Washington D.C., Sep 15, 2013 (CNA/EWTN News) - Catholic bishops have asked the U.S. House of Representatives to reject $40 billion in proposed cuts to the Supplemental Nutrition Assistance Program (SNAP), formerly known as the food stamp program.
“Adequate and nutritious food is a fundamental human right and a basic need that is integral to protecting the life and dignity of the human person,” said Bishop Stephen E. Blaire of Stockton, Calif., in a letter to the members of the House of Representatives.
“How the House chooses to address our nation’s hunger and nutrition programs will have profound human and moral consequences,” added the bishop, who chairs of the U.S. Bishops' Conference's Committee on Domestic Justice and Human Development.
The cuts are part of the 2013 Farm Bill, the main agricultural and food policy guide for the country, and source of funding for a number of programs and regulations in the food and agriculture industries.
The current regulations are found in the Food, Conservation, and Energy Act of 2008, which expires on September 30, 2013. In June, the House failed to pass a version of the Farm Bill that contained $20 billion in cuts to the Supplemental Nutrition Assistance Program.
Bishop Blaire asked the House to continue to oppose cuts to the food aid program, saying that the “government has an indispensable role in safeguarding and promoting the common good of all.”
“This includes ensuring poor and hungry people have access to adequate and nutritious food.”
He added that the program “is one of the most effective and important federal programs to combat hunger in the nation.”
Cuts to it would remove the relief the program offers to “overwhelmed parishes, charities, food banks, pantries and other emergency food providers” in the faith-based and private sectors that “are vital in the fight to combat hunger.”
“SNAP remains an essential tool to help struggling individuals and families avoid hunger and stay out of poverty,” the bishop added, saying that even “with evidence of a modest economic recovery,” many people in the United States are still struggling.
“Struggling people are not seeking a life of government dependency but rightfully deserve decent paying jobs to provide for them and their families,” Bishop Blaire stated.
The bishop also criticized plans that would “eliminate access to SNAP for people who have at some point in their lifetime committed certain crimes.” Such proposals, he said “re counterproductive and an affront to human dignity.”
“Persons who have paid their debt to society and their families should not be penalized for the sins of the past.”
He also critiqued ending state waivers for SNAP work requirements as “unreasonable,” saying that the states “should continue to be afforded the flexibility to assess and respond to local needs and economic conditions.”
“This is a crucial time for our nation to place a circle of protection around programs that build a more just framework and put poor and hungry people first,” Bishop Blaire encouraged members of the House.
“I respectfully urge you to reject efforts to reduce or restructure SNAP, and to pursue instead the common good in agriculture and food policy that works from a genuine preferential option for the poor.”
Quebec City, Canada, Sep 15, 2013 (CNA/EWTN News) - A government announcement of a Charter of Quebec Values defining the Canadian province as a secular state presents a grave concern for religious liberty, a religious freedom scholar says.
“The situation in Quebec in Canada is now very worrying,” said Paul Marshall, senior fellow at the Hudson Institute's Center for Religious Freedom, in a Sept. 12 interview with CNA.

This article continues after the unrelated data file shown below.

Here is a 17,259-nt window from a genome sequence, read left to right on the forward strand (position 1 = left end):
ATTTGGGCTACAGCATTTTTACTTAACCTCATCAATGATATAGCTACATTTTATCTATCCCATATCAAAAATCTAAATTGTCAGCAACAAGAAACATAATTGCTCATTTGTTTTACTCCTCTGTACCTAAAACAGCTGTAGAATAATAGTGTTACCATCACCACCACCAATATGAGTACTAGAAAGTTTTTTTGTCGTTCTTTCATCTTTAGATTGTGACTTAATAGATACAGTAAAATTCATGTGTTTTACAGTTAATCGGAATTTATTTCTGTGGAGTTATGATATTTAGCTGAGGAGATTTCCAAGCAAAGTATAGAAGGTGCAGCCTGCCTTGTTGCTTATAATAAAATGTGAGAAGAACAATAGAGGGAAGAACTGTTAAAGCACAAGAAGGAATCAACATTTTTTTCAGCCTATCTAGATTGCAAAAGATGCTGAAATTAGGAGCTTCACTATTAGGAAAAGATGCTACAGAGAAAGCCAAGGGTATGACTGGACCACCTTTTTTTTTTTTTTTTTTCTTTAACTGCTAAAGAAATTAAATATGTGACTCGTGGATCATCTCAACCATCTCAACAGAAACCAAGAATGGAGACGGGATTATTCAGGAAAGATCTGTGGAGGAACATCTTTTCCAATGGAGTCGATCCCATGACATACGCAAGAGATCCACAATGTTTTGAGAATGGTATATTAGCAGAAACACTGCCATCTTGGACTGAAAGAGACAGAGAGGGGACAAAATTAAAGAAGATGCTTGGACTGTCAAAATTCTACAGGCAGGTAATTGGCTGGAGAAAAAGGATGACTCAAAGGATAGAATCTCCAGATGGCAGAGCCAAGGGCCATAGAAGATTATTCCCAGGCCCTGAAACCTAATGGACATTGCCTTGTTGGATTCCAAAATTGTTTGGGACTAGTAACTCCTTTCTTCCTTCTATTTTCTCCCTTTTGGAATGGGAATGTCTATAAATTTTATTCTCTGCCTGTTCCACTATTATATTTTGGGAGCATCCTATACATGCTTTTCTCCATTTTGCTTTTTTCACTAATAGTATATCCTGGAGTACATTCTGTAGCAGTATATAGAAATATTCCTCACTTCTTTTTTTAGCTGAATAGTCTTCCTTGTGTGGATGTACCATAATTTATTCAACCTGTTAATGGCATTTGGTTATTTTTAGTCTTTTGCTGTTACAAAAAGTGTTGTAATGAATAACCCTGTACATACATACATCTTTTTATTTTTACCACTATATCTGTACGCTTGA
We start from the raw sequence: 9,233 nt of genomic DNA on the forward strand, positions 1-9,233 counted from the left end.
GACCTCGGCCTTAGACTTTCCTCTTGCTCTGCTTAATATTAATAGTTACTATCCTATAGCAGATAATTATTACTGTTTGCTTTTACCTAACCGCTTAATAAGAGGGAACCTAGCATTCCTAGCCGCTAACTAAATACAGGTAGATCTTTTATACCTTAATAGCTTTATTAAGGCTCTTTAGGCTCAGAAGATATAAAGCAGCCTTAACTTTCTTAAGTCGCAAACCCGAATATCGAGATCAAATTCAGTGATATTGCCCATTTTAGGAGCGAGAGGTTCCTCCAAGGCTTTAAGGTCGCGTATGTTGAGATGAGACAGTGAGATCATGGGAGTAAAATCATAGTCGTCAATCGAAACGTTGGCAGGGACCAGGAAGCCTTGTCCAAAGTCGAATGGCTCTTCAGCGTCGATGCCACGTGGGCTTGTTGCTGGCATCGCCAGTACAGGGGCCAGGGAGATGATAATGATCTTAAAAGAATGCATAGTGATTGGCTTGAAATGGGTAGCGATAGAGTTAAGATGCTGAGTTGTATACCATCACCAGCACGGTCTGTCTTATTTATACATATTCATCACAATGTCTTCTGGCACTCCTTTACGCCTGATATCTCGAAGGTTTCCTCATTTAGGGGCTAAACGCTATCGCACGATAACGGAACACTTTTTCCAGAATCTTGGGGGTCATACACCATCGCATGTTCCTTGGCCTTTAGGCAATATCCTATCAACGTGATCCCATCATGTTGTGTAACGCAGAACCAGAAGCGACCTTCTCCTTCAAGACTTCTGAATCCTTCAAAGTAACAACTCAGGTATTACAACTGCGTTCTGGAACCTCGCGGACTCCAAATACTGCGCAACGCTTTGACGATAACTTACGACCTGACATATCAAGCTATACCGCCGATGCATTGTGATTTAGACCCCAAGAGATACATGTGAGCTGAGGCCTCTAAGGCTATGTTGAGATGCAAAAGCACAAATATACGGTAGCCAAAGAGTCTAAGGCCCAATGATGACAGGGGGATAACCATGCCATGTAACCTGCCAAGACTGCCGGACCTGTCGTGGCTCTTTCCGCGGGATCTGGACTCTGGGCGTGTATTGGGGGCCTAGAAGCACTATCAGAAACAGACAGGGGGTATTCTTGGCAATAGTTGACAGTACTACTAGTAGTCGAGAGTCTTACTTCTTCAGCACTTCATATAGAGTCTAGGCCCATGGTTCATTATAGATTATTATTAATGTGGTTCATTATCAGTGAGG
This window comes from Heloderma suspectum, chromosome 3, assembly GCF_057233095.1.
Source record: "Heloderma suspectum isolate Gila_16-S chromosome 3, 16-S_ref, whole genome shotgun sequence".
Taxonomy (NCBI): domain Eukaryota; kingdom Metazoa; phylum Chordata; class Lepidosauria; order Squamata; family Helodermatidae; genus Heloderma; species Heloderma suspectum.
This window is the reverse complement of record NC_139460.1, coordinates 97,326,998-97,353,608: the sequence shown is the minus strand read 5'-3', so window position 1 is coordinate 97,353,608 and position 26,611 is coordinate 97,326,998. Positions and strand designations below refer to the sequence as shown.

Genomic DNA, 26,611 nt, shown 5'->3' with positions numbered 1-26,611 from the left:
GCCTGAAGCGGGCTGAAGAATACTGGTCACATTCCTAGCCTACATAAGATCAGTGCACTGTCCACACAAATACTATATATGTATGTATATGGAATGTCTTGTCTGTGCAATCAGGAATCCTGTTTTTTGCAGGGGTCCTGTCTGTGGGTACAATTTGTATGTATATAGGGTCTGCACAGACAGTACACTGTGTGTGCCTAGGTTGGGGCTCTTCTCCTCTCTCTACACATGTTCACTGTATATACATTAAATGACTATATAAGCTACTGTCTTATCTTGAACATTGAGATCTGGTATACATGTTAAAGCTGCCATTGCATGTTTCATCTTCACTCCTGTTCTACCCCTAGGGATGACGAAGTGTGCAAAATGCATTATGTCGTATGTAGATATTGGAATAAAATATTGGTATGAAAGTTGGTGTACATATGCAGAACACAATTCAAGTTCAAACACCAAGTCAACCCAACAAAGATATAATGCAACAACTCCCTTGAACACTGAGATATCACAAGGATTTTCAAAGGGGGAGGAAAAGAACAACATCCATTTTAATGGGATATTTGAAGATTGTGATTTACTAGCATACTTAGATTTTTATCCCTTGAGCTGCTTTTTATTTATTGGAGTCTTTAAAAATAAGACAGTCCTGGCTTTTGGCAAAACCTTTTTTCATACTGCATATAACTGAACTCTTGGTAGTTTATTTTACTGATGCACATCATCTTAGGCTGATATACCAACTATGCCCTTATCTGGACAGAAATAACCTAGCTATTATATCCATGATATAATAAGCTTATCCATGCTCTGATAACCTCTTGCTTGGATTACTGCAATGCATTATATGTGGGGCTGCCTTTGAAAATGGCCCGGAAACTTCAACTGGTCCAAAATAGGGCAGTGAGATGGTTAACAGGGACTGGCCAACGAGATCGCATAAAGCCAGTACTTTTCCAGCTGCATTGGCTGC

“It’s a very dangerous, radical kind of secularization which is seeking to drive religion anywhere outside of the public square.”
The proposed charter is a new declaration of the province’s ideology, and would also change parts of the Quebec Charter of Rights and Freedom. Together, the two documents would affirm “the state’s independence from religions,” said Bernard Drainville, the Minister responsible for Democratic Institutions and Active Citizenship, which will oversee the proposed policies.
“For this religious neutrality to take shape in public institutions, it must also show in the people who work for them,” Drainville said in a youtube video explaining the proposals.
“We therefore propose to establish a duty of religious neutrality and reserve among state personnel. This duty would mean that state employees could not wear conspicuous religious symbols while they work.”
He announced that the province will develop guidelines for religious accommodations. However, Drainville said, all accommodations “would have to respect basic Quebec values such as the equality of women and men and the state’s religious neutrality.”
“The religious accommodation must not undermine” these values Drainville added.
Marshall explained that the statute forbidding “any government workers from wearing any ostentatious religious symbols” would ban the wearing of veils, hijabs, large crucifixes, kippot – or yarlmukes, turbans, and other religious dress.
Such limitations on religious action presents a mindset that is “radically secular, and makes it the ideology of the province,” Marshall said.
He warned that the ideology could impose limitation on religious dress and action for those not working directly for the government as well. “When you have that mindset governing, it will go through all of the institutions and try to remove any religious element, and try to remove any element of conscience for people working in those institutions.”
Even religious organizations may not receive accommodations under the provincial government’s rules. “Catholic schools -they’re allowed to be ‘Catholic,’” Marshall said, but the Quebec government has already made motions saying that “it’s going to tell them what they can teach and what they can’t teach.”
“Anything which affects other people in the public life of the province, they’re trying to squeeze out.”
However, “there is some element of hope in that the government of Quebec is so overreaching in this,” Marshall said, “that a lot of people with a secular mindset think that this is just going overboard.”
“It is developing a lot of opposition elsewhere in Canada,” he noted. “People in Quebec think this is going too far.”